The government uses a solution of 2 mL of Tergitol 15-S-7 surfactant added to 4 liters of distilled water (1 gallon is close enough) for cleaning records and other material in their archives. Since there's no preservative, for example disodium EDTA (it's in a lot of food products, cosmetics, etc.), it's kept refrigerated. Now, you'll probably say, just where the hell can I get Tergitol 15-S-7? Well you can search for it and buy it in small quantities, or you can call Dow Chemical up, pretend you're a business, and ask to whom do you speak to in order to obtain an evaluation sample. They'll send you off somewhere, you'll answer some questions, and in a couple of weeks you'll get more than you bargained for.
 

·
Registered
Joined
·
667 Posts

Quote:
Originally Posted by westgate /forum/post/12914113


ive been using lukewarm tap water
(w a few drops of dish soap
) for years w no issues.


why shouldnt we use tap water? i really dont know, yet.


Basically it boils down to the fact that there are too many variables with tap water........hardness, Ph, acidity, mineral content, lime, etc, etc.

None of which belongs near ones LP's ! Reverse Osmossis is considered the best way to purify water but if one dosen't feel the need to be that anal, I don't, you can use distilled water purchased anywhere for as little as 49 cents a gallon.


I never said your method didn't get them clean, rather I responded to the original poster who is obviously 'starting out' on his vinyl journey and it's always better to start on the right foot !
 

·
Banned
Joined
·
1,803 Posts

Quote:
Originally Posted by twitch54 /forum/post/12918689


...it's always better to start on the right foot !

Totally agree. Keep in mind that even if your tap water does not contain a lot of minerals, and is PH balanced, you are still left with the issue that you are simply moving the dirt around on the LP. Even with a good rinse process, water based dirt still flows back into the grooves and some remains. This is why a vacum process is, IMO, mandatory for actually removing the dirt that gets embedded in the grooves. Both the VPI as well as Nitty Gritty systems employ a powerful vacum process with the cleaning.


Lift the top of the back of one of your water closets and take a look inside. See any residue? See any stains? Unless you have a house water conditioner I would hazzard a guess that you do. This is what you want to clean your vinyl with?
 

·
Registered
Joined
·
15,247 Posts
Gee, I saw the Tidy Bowl man when I looked



Years ago Tom, I used to have access to a deep tank immersion ultrasonic as well as a variable power ultrasonic disruptor. The latter was particularly powerful and was capable of homogenizing tissue. We used to play with both, concocting forumulas that included suspending agents as well as playing with different surfactants that were better 'wetters'. Afterwards we'd treat the vinyl with a product that Stanton used to make that was some sort of an antistatic agent. What we found that was interesting was that the ultrasonic treatments were spectacularly effective at removing dirt and junk in the grooves that mechanical (not vacuum..never tried that then) cleaning left behind. Kind of like for the real paranoid person.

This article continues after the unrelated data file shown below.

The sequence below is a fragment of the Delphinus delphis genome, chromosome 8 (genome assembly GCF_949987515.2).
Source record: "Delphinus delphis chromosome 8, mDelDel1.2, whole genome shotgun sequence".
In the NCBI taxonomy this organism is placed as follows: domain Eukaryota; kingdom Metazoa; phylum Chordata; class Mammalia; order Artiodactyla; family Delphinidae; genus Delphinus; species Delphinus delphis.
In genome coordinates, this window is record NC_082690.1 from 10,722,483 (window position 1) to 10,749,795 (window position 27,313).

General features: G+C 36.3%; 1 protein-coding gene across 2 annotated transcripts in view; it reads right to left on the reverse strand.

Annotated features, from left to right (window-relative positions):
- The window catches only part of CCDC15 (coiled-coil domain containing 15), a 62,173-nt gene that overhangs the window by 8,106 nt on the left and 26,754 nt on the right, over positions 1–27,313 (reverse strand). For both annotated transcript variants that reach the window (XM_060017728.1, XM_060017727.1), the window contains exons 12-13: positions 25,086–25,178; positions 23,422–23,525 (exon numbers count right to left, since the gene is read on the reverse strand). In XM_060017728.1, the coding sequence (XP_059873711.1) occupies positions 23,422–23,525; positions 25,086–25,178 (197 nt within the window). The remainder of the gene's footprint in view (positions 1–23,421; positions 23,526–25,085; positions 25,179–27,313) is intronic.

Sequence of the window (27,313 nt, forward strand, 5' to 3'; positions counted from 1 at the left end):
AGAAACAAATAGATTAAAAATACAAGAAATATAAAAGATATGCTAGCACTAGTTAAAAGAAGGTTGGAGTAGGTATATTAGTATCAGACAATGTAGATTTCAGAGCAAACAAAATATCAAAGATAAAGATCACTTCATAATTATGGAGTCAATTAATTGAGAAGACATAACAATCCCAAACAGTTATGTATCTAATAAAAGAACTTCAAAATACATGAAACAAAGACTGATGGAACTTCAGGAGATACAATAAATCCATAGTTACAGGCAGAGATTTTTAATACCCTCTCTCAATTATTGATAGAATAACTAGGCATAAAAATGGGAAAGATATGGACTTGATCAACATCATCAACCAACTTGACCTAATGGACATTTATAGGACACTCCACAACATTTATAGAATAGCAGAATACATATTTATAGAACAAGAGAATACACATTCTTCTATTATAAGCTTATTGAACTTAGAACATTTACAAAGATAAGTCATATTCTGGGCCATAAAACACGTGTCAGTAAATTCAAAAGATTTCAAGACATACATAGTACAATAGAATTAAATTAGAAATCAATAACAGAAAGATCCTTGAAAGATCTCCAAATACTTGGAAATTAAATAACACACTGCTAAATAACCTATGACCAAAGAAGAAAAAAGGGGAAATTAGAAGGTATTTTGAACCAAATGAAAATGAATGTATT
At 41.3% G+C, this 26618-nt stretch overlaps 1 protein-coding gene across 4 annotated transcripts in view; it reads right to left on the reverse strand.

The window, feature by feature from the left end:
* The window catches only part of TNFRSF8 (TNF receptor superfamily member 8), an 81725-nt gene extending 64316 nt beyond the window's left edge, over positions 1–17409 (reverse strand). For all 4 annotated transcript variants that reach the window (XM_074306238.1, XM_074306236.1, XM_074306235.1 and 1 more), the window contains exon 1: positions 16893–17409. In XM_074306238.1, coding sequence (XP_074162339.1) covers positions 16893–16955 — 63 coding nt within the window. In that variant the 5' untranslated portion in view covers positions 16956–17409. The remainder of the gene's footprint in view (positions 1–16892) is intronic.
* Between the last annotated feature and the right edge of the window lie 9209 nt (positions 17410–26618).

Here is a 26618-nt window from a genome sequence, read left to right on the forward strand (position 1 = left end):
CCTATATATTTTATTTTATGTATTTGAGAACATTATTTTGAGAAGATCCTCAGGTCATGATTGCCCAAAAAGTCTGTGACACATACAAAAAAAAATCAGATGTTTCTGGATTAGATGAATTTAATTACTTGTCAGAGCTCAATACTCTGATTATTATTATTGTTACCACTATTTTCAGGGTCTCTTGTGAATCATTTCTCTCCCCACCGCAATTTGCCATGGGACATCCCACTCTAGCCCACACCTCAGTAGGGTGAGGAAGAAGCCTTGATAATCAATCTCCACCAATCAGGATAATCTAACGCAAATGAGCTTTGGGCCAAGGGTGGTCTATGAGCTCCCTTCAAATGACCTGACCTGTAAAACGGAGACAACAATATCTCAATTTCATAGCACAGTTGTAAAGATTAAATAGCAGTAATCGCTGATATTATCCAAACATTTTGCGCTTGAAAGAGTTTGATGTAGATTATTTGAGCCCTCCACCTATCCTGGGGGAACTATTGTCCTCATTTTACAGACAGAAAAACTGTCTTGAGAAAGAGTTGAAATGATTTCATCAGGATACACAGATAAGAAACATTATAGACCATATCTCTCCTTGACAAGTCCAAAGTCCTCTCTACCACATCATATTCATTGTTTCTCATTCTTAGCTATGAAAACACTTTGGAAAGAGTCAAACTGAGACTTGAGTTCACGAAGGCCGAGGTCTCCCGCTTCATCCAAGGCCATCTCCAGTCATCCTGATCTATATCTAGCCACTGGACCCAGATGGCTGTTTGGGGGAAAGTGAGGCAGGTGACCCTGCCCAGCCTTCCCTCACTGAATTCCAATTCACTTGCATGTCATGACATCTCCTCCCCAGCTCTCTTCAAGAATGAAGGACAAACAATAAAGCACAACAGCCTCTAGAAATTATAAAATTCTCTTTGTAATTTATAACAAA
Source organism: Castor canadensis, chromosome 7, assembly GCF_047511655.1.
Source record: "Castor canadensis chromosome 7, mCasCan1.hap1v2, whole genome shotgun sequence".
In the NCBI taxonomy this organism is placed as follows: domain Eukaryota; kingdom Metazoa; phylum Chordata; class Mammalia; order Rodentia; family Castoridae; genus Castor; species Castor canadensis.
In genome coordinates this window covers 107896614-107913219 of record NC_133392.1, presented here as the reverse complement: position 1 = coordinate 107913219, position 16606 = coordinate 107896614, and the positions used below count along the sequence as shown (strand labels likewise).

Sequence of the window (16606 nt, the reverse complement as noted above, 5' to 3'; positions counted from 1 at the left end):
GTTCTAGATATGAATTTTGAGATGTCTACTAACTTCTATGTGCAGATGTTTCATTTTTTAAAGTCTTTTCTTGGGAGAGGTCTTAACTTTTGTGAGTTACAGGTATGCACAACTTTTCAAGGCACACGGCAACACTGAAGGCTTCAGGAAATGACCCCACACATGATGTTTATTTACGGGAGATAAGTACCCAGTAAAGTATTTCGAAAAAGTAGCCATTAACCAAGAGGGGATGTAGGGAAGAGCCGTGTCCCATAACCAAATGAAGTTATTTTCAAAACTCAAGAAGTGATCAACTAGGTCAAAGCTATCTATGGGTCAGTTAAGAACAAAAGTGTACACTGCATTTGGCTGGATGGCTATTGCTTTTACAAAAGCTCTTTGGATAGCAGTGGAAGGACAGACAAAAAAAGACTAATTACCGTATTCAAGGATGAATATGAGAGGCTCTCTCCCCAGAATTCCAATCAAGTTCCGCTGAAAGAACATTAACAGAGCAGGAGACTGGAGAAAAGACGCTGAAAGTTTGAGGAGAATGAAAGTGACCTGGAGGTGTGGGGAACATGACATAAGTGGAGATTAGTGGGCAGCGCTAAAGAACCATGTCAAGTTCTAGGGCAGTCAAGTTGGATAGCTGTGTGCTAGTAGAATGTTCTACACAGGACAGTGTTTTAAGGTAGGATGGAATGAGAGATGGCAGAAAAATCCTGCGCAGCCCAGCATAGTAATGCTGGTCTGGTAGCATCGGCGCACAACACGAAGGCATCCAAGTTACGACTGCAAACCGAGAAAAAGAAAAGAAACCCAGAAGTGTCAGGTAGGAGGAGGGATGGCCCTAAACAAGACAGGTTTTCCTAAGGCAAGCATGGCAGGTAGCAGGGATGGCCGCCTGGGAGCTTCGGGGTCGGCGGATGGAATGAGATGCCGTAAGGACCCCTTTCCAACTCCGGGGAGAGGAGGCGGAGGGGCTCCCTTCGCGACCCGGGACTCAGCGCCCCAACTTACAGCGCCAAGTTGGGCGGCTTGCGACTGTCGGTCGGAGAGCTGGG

·
Registered
Joined
·
1,519 Posts
Hmm ...I've always wanted to try and clean records with an ultrasonic cleaner.


Back to the tap water issue. The minerals are dissolved in water, right? I throughly dry all my records with soft towels immediately after cleaning. So, I don't really think much would get on the record. I have records that sound flawless, and look perfect fine after cleaning, so I don't see any problem here.
 

·
Registered
Joined
·
5,562 Posts

Quote:
Originally Posted by zoney99 /forum/post/12918336


I use Otsdawa Distilled Pure Water distilled and bottled via quadruple reverse osmosis. I've noticed that, compared with tap water, the bass is basser, the highs are higher and the soundstage is more soundy. Your results may vary. Please note that my ODPW costs $12.95 a quart and if you send me a certified money order in that amount, which includes S&H, I will send you a quart.


SOLD!


Thanks to the guys who explained why not to use tap water, etc! 'preciate your time and expertise.


edit-id like to try a cleaning machine someday also.
 

·
Registered
Joined
·
667 Posts

Quote:
Originally Posted by mattdp /forum/post/12922470


I have records that sound flawless, and look perfect fine after cleaning, so I don't see any problem here.


You are by FAR in the minority here, if your tap water is that good then maybe you should start bottling it and marketing it as the "Magic Record Cleaner" ! There are just too many variables throughout the country with respect to tap water, thus the consistency of distilled water makes the most sense.


Do a poll with those of us who have sizeable collections and have been around vinyl for forty plus years, you find that your method has very few followers !
 

·
Registered
Joined
·
305 Posts
no twich54, I'm going to market the Magic Record Cleaner marque. But in the meantime, I'll borrow the distilled water that my wife uses in the steam iron and not have to worry about the mineral content of the Otsdawa water!
 
1 - 20 of 31 Posts
Top